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I am changing my name to Fannie Mae; plus: the blind leading the blind

By Michelle Malkin  •  October 24, 2008 12:00 PM

As markets plunge and bailout-mania rises again, Arlo Guthrie’s timing is just right.

He’s got a new ditty that sums it all up: “I am changing my name to Fannie Mae.” (It’s a takeoff on Tom Paxton’s “I am changing my name to Chrysler.)


Lyrics by Tom Paxton

Oh the price of gold is rising out of sight
And the dollar is in sorry shape tonight
What the dollar used to get us now won’t buy a head of lettuce
No the economic forecast isn’t right
But amidst the clouds I spot a shining ray
I can even glimpse a new and better way
And I’ve devised a plan of action worked it down to the last fraction
And I’m going into action here today

I am changing my name to Fannie Mae
I am going down to Washington D.C.
I’ll be glad they got my back
‘Cause what they did for Freddie Mac
Will be perfectly acceptable to me
I am changing my name to Fannie Mae
I am headed for that great receiving line
So when they hand a trillion grand out
I’ll be standing with my hand out
I’ll get mine

When my creditors are screaming for their dough
I’ll be proud to tell them all where they can go
They won’t have to scream and holler
They’ll be paid to the last dollar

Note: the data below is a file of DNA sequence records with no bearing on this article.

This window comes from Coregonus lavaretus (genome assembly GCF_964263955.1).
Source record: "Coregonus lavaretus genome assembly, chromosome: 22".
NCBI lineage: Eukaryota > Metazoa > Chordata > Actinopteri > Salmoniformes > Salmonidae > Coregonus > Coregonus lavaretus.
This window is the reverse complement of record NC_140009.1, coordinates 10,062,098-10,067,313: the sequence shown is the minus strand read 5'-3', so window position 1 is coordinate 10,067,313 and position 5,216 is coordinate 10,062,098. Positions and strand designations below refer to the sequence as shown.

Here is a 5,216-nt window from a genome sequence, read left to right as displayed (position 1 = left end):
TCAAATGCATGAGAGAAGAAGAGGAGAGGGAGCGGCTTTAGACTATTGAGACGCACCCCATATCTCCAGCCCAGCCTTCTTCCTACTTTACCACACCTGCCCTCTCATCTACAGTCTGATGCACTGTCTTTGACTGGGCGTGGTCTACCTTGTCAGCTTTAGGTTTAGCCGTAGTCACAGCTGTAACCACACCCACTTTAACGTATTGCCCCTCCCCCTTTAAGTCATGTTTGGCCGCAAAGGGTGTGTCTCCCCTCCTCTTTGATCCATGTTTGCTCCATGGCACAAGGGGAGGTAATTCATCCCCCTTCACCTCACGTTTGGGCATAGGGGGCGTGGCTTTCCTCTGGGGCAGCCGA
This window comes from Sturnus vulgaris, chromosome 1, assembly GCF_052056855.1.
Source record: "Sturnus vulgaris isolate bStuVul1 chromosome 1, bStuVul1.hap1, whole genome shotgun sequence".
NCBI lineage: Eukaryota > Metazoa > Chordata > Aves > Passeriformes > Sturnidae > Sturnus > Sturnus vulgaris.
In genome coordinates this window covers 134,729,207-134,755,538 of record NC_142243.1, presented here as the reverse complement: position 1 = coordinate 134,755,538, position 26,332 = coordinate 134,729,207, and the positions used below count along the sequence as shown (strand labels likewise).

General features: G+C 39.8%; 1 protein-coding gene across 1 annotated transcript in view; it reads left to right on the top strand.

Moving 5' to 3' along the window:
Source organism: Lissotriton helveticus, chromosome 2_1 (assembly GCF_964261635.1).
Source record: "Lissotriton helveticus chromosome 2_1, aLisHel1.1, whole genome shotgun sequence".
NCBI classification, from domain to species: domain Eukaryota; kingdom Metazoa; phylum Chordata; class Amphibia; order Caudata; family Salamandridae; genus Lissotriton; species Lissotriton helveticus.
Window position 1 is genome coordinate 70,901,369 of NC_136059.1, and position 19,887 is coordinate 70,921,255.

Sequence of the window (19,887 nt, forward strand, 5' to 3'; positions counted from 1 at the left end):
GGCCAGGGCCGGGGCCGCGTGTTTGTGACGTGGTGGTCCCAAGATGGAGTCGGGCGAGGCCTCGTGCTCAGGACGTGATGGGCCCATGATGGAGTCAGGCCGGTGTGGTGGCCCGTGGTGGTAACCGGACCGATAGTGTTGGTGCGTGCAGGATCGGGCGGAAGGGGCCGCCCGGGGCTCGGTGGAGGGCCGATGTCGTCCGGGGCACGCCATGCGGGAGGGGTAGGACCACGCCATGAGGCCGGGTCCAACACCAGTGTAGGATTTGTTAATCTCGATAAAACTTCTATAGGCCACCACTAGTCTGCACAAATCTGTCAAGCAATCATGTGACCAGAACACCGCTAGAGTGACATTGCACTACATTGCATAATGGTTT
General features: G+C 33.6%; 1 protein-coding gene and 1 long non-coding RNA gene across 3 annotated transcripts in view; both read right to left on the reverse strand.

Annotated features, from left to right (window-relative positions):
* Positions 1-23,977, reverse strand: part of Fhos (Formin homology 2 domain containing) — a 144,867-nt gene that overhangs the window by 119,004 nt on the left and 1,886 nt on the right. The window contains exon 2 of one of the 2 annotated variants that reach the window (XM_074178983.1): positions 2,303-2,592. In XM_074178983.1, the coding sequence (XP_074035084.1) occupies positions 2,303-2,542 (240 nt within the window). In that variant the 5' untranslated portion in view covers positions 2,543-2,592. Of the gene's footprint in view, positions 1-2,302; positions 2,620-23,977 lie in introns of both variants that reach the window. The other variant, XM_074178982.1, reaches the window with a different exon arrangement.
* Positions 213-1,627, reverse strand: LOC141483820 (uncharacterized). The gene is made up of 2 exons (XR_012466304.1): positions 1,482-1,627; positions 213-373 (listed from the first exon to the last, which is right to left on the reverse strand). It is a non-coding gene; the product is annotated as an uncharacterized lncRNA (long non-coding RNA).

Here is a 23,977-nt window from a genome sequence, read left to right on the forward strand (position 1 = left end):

Where the endless streams of money seem to flow
I’ll be glad to tell them all what they can do
It’s a matter of a simple form or two
It’s not just remuneration it’s a liberal education
Ain’t you kind of glad that I’m in debt to you


Since the first amphibians crawled out of the slime (of the slime!)
We’ve been struggling in an unrelenting climb
We were hardly up and walking before money started talking
And it’s sad that failure is an awful crime
It’s been that way for a millennium or two
But now it seems that there’s a different point of view
If you’re a corporate titanic and your failure is gigantic
Down in Congress there’s a safety net for you


Hat tip: OpenMarket.org


The blind are leading the blind. If this doesn’t send chills up your spine, you’re not paying attention:

Asked if Pres. Bush thinks there should be a timeline or incentive for a future administration to ever sell the $250 billion in bank shares it plans to buy as part of the bailout plan back to the private sector, White House Press Secretary Dana Perino told CNSNews.com Staff Writer Fred Lucas that the Treasury Department is entrusted with the matter.

“The president is trusting his team at Treasury who designed the program, and he believes they are doing it the right way,” Perino told Lucas at Thursday’s press briefing. “I don’t have details. We’ll just trust our treasury secretary to implement the program.

Trust Hank Paulson? Hello?

Posted in: Subprime crisis